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Two N.H. mental health programs prepare to reopen after staffing shortages caused a temporary closure.

 A bright room inside the Manchester Step Up Step Down Program includes a couch and a tapestry.
Samantha Captain
A room inside the Manchester Step Up Step Down building. The program houses three residents at a time, who can stay for up to 90 days.

Next week, residential mental health programs in Northwood and Manchester will reopen, after staffing shortages left them unable to keep running this winter.

“In a short window of time, we lost almost half our staff…[we lost] four people,” said Samantha Captain, the residential program co-director at On the Road to Wellness in Manchester.

Step Up Step Down, the program Captain helps oversee, offers three Granite Staters a 90-day stay with daily mental health support. Like the name, residents can “step up” into the program while managing mental health challenges, or “step down” from an intensive care setting like a psychiatric hospital. It’s a part of the state’s push to improve mental health care, and reduce the acuity of the crisis in emergency rooms across New Hampshire.

Instead of a clinical program, Step Up Step Down is staffed 24/7 by people with lived experience navigating mental health challenges. The Manchester and Northwood programs are two of four in New Hampshire, and each opened in the last 13 months.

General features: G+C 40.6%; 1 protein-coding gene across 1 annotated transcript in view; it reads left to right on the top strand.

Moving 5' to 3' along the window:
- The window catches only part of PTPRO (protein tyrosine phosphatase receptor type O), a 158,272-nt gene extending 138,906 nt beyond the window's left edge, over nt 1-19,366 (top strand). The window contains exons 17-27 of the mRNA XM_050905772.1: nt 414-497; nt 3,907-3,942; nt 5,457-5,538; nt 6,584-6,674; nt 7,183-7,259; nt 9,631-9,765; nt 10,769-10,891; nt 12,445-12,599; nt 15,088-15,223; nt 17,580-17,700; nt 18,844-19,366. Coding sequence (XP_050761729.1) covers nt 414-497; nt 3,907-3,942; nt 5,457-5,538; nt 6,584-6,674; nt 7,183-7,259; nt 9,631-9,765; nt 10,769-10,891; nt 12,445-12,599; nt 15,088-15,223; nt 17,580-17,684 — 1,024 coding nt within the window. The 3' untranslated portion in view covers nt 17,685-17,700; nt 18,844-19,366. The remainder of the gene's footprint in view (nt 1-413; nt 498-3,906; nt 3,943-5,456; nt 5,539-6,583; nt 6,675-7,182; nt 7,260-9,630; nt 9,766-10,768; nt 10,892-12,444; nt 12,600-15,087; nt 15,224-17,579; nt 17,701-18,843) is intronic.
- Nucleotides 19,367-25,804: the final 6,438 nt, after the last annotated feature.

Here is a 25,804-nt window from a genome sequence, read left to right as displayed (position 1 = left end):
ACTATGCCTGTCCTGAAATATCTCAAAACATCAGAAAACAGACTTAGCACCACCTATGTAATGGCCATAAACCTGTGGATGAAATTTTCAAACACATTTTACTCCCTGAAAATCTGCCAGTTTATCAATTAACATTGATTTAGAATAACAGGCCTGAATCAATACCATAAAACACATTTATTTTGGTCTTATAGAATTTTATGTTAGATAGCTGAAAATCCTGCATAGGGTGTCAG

A tight budget has been one challenge for recruiting and retaining staff, said program manager Kali Moulton of the Northwood Step Up Step Down.

She said for many staff, herself included, working at a non-profit mental health agency is more than just a paycheck. But that doesn’t override financial realities. “We still need to be able to pay our bills,” Moulton said. “How do I find someone who can exist on $15 an hour?”

The program is currently state-funded, but Moulton hopes to access more funding through outside grants in the future, which could help raise wages.

The Northwood and Manchester Step Up Step Down programs are one of many New Hampshire health care sectors struggling to recruit and retain health care staff. From nursing to mobile crisis response, the pandemic has exacerbated the state’s long-standing health care staffing shortage.

Moulton and Captain said the program was providing the support for residents they had envisioned, so the temporary closure has been especially hard.

“Residents told us they really could focus on what they needed to focus on to help get their balance back,” Moulton said.

The two also know the need for this type of transitional mental health program is significant. In Keene, the Step Up Step Down currently has a waitlist of 11 people. The program is receiving referrals not only from hospitals but local drug courts and jails, said Christine Allen, executive director of Monadnock Peer Support, the agency that runs the Keene program.

Now, with a reopening date fast approaching, Moulton and Captain are getting ready to receive new residents. The two have hired sufficient staff to help run the program. But both say they’d like to hire more to offer more flexibility for their current teams.

“I'm still looking for an on-call per diem type of a person,” Moulton said, “to help if anybody's out sick or on vacation or whatever it is that we need to do.”

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